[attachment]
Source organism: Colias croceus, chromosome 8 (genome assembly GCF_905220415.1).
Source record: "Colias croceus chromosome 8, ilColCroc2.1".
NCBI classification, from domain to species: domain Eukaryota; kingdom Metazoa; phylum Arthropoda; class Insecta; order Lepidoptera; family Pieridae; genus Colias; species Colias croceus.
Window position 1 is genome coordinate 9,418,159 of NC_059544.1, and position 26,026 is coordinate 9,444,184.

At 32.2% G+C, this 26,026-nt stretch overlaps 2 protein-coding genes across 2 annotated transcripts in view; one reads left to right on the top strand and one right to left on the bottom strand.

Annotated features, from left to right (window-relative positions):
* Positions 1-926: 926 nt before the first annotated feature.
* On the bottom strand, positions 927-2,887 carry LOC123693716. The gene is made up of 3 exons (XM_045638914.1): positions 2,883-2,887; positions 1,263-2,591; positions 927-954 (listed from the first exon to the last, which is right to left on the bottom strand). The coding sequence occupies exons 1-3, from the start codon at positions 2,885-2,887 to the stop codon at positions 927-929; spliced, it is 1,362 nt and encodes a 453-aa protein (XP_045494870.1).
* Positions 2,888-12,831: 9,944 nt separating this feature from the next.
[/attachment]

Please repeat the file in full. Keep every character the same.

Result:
Source organism: Colias croceus, chromosome 8 (genome assembly GCF_905220415.1).
Source record: "Colias croceus chromosome 8, ilColCroc2.1".
NCBI classification, from domain to species: domain Eukaryota; kingdom Metazoa; phylum Arthropoda; class Insecta; order Lepidoptera; family Pieridae; genus Colias; species Colias croceus.
Window position 1 is genome coordinate 9,418,159 of NC_059544.1, and position 26,026 is coordinate 9,444,184.

At 32.2% G+C, this 26,026-nt stretch overlaps 2 protein-coding genes across 2 annotated transcripts in view; one reads left to right on the top strand and one right to left on the bottom strand.

Annotated features, from left to right (window-relative positions):
* Positions 1-926: 926 nt before the first annotated feature.
* On the bottom strand, positions 927-2,887 carry LOC123693716. The gene is made up of 3 exons (XM_045638914.1): positions 2,883-2,887; positions 1,263-2,591; positions 927-954 (listed from the first exon to the last, which is right to left on the bottom strand). The coding sequence occupies exons 1-3, from the start codon at positions 2,885-2,887 to the stop codon at positions 927-929; spliced, it is 1,362 nt and encodes a 453-aa protein (XP_045494870.1).
* Positions 2,888-12,831: 9,944 nt separating this feature from the next.